The Ragtag Daily Prompt this morning was INTERIM
Here we are, almost the middle of October, which means NaNoWriMo starts in eighteen days and ten hours. Which means I’ve got two weeks to think of some brilliant plot if I hope to take part in the Great Event. For those of you who haven’t heard, Nanowrimo is a month-long event where hopeful biographers, memoir and travel writers, novelists and poets all around the world sit town and hammer away, aiming for 1500 words per day, give or take.
In the interim — these October days so swiftly passing by — participants will need to get their ducks lined up in a row. And here I am without so much as a feather of an idea!
I enjoy the challenge of trying to write 50k words in November. Just the thought of it starts my blood rushing through my veins, ready to pour out onto the pages, as one writer put it. I’d be delighted to sign up and outline my project — but at this point I’d be like the writer who said, “I’m writing a novel. Today I did the page numbers.”
October is when we’re supposed to do the research, fix the era, verify the dates, outline the plot, determine the objectives, envision the characters with their qualities good and bad. Would any of you readers like to suggest a title and some characters for my potential Nov. tale?
I have this e-book where the writer claims anyone can write 5000 words in an hour, and his claim is quite believable. I’ve done a thousand words in ten minutes myself. BUT… you have to know when you start to type exactly what you’re going to say. No mulling, no research, no rethinking or rewriting. This kind of writing takes serious planning before and between sessions, unless you’re a really good “pantser” who can start with an opening scene — like Snoopy’s, “It was a dark and stormy night…” — and just go wherever the characters take you.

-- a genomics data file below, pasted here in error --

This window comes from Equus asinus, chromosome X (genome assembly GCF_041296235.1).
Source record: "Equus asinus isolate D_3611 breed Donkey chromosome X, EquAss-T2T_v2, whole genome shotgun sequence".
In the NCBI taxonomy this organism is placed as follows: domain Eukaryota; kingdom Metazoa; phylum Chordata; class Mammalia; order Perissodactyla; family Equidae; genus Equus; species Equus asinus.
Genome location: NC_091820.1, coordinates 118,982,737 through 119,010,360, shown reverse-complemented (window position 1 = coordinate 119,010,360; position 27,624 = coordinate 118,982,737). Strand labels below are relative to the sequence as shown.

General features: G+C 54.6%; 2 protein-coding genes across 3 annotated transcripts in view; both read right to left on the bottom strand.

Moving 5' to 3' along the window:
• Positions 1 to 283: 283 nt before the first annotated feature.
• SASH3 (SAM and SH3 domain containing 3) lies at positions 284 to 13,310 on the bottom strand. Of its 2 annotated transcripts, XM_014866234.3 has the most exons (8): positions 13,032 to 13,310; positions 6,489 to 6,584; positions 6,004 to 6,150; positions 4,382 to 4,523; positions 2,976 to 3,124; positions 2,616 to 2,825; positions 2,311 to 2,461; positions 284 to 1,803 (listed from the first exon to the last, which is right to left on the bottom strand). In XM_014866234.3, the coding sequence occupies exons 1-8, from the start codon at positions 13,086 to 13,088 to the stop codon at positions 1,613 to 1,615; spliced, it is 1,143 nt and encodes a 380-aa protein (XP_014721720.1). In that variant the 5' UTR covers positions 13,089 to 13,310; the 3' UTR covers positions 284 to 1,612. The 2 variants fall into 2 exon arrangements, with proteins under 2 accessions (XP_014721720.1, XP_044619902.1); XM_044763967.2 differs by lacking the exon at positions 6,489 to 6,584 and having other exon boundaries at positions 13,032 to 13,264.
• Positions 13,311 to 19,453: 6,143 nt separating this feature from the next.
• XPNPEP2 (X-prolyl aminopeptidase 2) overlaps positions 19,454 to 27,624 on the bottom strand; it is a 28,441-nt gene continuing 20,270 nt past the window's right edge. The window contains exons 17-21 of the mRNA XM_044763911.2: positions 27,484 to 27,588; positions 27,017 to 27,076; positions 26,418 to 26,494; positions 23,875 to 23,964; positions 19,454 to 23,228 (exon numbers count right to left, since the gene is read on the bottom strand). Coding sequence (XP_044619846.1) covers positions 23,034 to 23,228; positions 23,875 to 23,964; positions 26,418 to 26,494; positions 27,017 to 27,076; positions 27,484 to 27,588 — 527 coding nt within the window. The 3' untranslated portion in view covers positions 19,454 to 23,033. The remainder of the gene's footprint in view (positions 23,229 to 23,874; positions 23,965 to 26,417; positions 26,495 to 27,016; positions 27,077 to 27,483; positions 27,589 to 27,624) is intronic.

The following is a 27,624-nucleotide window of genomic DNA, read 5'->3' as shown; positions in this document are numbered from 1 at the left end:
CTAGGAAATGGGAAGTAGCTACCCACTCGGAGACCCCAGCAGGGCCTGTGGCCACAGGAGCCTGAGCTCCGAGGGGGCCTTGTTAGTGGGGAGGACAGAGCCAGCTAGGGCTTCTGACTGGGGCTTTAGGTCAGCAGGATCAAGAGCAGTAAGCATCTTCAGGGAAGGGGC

One thing I will say about Nanowrimo: it’s worth a try. It’s an exercise, an encouragement to write. Even if a person writes a short story instead of a full-length novel, you still have the satisfaction of accomplishing something. However, like any other journey, you need some idea of where you want to end up and the route you need to take to get there, or you may just wander around in inky circles, lost and discouraged.
Kind of like life, right? Life coaches encourage everyone to set goals. They warn us that if we just drift through each day without clear goals we’ll end up nowhere — and find the trip unsatisfying.
So here’s wishing you inspiration and clear objectives, if you’re among those who intend to join the Nanowrimo crowd. Should my muse deliver a semi-load of inspiration before Nov 1st, I’ll sign up, too. 😉